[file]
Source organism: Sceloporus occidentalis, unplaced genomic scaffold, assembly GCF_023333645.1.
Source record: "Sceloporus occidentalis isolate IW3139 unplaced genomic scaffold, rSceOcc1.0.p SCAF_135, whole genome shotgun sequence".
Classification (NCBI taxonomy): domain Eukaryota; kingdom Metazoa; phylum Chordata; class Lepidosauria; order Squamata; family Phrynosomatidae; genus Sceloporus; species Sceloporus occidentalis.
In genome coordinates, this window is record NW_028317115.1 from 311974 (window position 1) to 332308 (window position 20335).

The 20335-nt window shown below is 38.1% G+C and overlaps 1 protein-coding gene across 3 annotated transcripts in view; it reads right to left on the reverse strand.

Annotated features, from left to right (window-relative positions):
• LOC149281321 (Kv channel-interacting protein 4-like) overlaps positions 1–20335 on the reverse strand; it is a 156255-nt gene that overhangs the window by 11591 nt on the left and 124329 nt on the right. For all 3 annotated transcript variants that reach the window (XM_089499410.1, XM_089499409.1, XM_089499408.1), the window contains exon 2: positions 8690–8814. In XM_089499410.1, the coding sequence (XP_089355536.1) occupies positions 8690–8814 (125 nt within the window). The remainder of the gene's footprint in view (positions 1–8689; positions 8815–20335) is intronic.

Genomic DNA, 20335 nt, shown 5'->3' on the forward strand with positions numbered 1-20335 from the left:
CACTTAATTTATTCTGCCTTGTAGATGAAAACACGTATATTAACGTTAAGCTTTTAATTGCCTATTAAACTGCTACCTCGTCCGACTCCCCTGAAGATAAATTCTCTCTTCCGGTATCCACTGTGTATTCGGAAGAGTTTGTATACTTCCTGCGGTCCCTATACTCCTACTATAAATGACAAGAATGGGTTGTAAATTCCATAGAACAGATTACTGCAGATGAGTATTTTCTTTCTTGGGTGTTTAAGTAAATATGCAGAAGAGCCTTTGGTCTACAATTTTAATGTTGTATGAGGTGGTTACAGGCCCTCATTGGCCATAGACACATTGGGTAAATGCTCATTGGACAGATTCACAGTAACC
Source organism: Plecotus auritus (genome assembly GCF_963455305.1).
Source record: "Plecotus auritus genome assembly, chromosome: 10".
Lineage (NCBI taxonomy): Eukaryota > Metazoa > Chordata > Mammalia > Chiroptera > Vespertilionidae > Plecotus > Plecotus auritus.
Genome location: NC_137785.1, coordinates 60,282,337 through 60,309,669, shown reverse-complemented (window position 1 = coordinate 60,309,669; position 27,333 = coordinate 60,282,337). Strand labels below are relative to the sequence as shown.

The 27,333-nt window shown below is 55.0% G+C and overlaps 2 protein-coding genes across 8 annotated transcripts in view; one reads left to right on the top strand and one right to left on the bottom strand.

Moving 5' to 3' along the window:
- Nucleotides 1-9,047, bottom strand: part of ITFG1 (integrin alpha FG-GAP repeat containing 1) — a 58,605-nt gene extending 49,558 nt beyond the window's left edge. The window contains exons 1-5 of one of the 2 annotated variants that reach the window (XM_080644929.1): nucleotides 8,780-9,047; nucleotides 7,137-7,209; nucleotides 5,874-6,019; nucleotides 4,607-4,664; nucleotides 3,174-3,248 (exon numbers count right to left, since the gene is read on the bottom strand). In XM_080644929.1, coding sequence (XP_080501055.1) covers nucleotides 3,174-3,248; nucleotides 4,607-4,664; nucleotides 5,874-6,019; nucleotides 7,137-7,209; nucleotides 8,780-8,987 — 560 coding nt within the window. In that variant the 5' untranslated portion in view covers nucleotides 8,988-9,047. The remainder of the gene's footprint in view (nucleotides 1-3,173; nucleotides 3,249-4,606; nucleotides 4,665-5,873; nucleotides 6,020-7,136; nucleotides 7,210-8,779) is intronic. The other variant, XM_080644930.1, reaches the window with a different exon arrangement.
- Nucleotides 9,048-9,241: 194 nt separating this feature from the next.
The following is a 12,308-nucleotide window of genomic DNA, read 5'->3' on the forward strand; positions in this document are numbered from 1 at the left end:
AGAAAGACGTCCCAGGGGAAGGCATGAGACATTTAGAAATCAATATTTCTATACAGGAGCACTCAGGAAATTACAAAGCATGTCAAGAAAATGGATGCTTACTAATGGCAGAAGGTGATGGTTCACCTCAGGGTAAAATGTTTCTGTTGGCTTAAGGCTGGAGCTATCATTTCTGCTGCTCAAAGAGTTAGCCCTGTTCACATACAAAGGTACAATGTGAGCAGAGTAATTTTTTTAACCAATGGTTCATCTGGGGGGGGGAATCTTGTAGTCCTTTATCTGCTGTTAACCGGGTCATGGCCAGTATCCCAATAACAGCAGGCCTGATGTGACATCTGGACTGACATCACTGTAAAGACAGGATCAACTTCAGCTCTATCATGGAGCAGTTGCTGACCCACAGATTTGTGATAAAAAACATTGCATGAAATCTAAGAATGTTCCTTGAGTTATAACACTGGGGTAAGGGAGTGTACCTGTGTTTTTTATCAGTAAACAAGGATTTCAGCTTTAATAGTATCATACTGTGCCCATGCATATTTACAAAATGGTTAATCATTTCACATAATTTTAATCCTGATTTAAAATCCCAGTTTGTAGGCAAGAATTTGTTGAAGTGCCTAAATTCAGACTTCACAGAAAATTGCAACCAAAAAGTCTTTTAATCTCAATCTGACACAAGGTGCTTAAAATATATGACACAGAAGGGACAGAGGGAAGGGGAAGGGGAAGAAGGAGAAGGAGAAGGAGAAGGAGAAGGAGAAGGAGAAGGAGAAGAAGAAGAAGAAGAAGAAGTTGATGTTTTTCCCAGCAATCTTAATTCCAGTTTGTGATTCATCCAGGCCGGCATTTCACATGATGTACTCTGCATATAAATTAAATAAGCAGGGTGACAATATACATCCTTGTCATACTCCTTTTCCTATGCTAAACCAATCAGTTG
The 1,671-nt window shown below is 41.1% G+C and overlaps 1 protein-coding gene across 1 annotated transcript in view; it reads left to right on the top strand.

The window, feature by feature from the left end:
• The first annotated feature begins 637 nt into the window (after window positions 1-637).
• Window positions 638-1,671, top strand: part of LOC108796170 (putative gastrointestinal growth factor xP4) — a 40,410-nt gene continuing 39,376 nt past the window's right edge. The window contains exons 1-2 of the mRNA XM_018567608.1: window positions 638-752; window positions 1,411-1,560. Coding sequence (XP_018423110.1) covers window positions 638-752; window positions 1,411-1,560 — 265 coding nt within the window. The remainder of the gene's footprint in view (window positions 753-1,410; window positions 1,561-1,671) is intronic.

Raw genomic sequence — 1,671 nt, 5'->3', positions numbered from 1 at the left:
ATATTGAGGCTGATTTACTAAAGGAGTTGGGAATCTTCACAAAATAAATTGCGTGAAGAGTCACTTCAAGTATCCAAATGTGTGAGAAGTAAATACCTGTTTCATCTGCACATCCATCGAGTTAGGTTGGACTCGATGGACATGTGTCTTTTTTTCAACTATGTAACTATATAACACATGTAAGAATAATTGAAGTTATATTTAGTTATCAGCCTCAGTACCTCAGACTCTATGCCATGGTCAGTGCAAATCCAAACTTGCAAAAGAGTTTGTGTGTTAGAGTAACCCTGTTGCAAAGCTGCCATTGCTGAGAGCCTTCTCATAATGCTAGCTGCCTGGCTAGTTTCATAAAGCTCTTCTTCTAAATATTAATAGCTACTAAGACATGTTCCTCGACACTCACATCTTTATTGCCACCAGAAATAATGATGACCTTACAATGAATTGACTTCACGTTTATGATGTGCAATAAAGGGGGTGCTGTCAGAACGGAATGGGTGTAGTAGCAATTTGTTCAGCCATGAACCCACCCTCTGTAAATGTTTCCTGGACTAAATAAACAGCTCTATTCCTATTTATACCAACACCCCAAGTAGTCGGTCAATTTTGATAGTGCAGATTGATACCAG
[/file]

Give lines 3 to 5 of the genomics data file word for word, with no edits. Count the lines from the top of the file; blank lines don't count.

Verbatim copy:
Classification (NCBI taxonomy): domain Eukaryota; kingdom Metazoa; phylum Chordata; class Lepidosauria; order Squamata; family Phrynosomatidae; genus Sceloporus; species Sceloporus occidentalis.
In genome coordinates, this window is record NW_028317115.1 from 311974 (window position 1) to 332308 (window position 20335).

The 20335-nt window shown below is 38.1% G+C and overlaps 1 protein-coding gene across 3 annotated transcripts in view; it reads right to left on the reverse strand.